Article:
USC campus organizations worked together to raise awareness and encourage students to vote during the first National Voter Registration Day event held on campus since the pandemic.
The nonpartisan voter registration event held on Sept. 28 at Alumni Park marked another National Voter Registration Day at USC. The event, hosted by VoteSC, Political Student Assembly and the Center for the Political Future had tables set up with computers and QR codes that directed students to register to vote and help them through the process.
Volunteers provided instructions for students to register and helped them through the process, and the organizations also gave out vouchers for the Coolhaus Ice Cream Truck if students pledged to vote.
Some students were receptive to the National Voter Registration Day events and were encouraged by the push to get students civically engaged.
“Even standing here in line and having people come up to us, talk to us, it starts conversations. Conversations lead to thoughts. Thoughts lead to actions eventually,” said Progress Adebayo, a sophomore majoring in neuroscience. “There’s such a mass notion of the idea that so many people don’t vote. And then because of that, so many people don’t get the results that they want and the outcome of how they want the country to look like.”
The ice cream incentive was a concern for Anthony Ramirez, a junior majoring in arts, technology and the business of innovation, who felt that the dessert reward may trivialize the ultimate goals of getting students registered to vote.
“I think it gets people more aware. But I do think that there are better ways to go about community engagement and kind of like really communicating the idea that your voice matters in ways that aren’t just ice cream,” Ramirez said.
While voter turnout among the 18 to 34-year-old age group increased to 57% from 49% in 2016, according to the Census Bureau, young people have historically had low voter turnout compared to other age demographics.
“Many students fail to register to vote until it is directly brought to their attention,” said Sydney Brown, president of Trojan Democrats, which partners with VoteSC to increase visibility for National Voter Registration Day. “We believe it is crucial for USC students to be engaged in their civic duty of voting and are eager to register as many students as possible.”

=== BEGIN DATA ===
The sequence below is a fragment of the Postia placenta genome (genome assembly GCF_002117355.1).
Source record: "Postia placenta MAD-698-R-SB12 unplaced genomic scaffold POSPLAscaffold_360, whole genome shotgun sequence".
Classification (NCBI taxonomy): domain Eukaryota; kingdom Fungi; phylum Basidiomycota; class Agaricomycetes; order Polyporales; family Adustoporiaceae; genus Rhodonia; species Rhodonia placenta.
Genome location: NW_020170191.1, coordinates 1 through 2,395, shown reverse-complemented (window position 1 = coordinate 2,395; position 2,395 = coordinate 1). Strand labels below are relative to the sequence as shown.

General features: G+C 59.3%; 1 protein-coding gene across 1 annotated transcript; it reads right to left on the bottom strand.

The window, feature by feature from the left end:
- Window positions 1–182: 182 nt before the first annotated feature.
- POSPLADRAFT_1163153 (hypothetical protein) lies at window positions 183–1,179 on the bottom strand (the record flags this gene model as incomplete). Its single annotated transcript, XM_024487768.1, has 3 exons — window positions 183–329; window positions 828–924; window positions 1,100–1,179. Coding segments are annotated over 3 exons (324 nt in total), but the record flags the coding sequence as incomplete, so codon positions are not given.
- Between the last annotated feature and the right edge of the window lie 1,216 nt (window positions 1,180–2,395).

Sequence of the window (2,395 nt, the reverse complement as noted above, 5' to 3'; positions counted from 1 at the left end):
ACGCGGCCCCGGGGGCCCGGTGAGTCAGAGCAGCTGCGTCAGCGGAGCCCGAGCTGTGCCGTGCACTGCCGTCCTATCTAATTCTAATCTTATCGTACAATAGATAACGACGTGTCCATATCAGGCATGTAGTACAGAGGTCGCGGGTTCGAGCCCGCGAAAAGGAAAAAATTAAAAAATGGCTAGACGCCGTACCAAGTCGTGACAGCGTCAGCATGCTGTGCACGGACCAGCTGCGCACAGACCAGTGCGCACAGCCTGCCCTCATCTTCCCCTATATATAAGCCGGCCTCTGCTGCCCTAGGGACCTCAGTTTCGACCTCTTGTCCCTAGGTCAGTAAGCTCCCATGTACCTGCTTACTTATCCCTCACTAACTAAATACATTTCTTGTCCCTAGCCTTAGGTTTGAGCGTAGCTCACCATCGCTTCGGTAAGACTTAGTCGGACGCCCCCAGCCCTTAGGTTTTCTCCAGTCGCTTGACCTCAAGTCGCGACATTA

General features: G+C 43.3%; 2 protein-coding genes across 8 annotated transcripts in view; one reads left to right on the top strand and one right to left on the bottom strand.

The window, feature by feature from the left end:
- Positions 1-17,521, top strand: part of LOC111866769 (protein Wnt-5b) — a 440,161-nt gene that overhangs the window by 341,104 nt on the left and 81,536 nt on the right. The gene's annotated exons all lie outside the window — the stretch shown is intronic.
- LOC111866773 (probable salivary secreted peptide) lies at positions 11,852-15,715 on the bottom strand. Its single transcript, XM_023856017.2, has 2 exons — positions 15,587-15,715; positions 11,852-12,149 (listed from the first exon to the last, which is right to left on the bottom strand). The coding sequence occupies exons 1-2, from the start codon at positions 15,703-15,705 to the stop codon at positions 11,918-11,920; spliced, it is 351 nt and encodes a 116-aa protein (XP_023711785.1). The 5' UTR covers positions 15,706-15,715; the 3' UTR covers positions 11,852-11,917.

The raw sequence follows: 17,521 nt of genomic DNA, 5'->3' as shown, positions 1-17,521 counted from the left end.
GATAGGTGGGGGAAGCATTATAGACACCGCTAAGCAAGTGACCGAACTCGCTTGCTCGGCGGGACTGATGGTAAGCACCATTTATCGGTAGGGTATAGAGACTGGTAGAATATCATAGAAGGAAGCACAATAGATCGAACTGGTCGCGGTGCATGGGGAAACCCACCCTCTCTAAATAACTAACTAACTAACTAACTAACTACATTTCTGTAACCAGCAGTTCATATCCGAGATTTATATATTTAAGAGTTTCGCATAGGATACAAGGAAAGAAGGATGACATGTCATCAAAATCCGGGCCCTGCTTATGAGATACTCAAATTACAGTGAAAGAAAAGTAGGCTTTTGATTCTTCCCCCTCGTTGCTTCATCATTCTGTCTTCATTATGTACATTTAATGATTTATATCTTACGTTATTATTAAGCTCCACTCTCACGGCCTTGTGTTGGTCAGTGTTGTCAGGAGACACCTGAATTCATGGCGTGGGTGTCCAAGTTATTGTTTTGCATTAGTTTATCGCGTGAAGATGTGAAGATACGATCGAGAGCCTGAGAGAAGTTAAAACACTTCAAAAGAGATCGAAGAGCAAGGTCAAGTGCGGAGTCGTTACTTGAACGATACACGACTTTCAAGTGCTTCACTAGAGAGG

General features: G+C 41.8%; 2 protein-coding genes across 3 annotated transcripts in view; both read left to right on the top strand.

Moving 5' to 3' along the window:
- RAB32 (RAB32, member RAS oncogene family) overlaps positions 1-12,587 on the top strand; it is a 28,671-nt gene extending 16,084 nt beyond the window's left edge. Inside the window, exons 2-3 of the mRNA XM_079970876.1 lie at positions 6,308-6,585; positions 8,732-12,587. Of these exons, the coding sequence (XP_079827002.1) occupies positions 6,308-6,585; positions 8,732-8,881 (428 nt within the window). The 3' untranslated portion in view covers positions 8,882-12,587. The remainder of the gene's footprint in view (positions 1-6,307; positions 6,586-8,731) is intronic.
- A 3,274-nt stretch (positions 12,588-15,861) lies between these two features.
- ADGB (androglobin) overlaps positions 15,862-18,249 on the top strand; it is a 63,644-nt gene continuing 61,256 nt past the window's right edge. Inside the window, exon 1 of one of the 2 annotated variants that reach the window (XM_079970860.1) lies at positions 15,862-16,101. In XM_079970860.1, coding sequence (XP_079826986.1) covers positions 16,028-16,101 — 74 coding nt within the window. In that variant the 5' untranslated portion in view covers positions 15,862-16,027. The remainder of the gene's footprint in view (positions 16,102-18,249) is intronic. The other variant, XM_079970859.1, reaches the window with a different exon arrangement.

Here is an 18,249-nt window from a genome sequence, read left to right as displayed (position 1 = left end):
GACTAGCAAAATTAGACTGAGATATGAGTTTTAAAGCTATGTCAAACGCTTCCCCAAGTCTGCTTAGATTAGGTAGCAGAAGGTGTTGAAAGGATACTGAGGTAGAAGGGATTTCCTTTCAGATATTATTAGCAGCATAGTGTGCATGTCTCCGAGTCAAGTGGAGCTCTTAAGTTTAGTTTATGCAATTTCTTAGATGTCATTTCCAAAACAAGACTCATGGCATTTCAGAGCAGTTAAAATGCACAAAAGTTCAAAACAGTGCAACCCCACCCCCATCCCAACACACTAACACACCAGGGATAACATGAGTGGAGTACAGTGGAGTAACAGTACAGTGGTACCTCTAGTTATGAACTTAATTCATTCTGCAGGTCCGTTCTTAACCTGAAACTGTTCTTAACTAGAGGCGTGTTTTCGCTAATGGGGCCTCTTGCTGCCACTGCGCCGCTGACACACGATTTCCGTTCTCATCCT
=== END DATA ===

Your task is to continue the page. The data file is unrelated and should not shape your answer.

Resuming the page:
Since it began in 2018, VoteSC has registered close to 3,000 students. The organization last held a National Voter Registration Day outreach event in 2019, when they registered students in preparation for the 2020 elections.
Christian Burks, co-president of VoteSC, wants to continue the momentum of 2020.
“[One of VoteSC’s goals is to] keep up the civic engagement and activism that was really prominent in last year’s election where I noticed great engagement among students and very high levels of turnout,” Burks said.
Burks said since freshmen who recently turned 18 missed out on the 2020 national election, getting them registered was a primary target for the organization.
“With primaries for the 2022 election coming faster than we realize, it’s better to get them registered sooner rather than later,” Burks said.
Jillian Fallon, the executive director of the Political Student Assembly, emphasized the importance of voting.
“Our goal for organizing National Voter Registration Day is to remind students that they have power and equip them to use that power,” Fallon said. “Voting is so essential for our democracy, and I am always inspired by the young people who are changing the political atmosphere. It all starts with voting, and National Voter Registration Day is just the first step.”
Students can also register to vote online through VoteSC.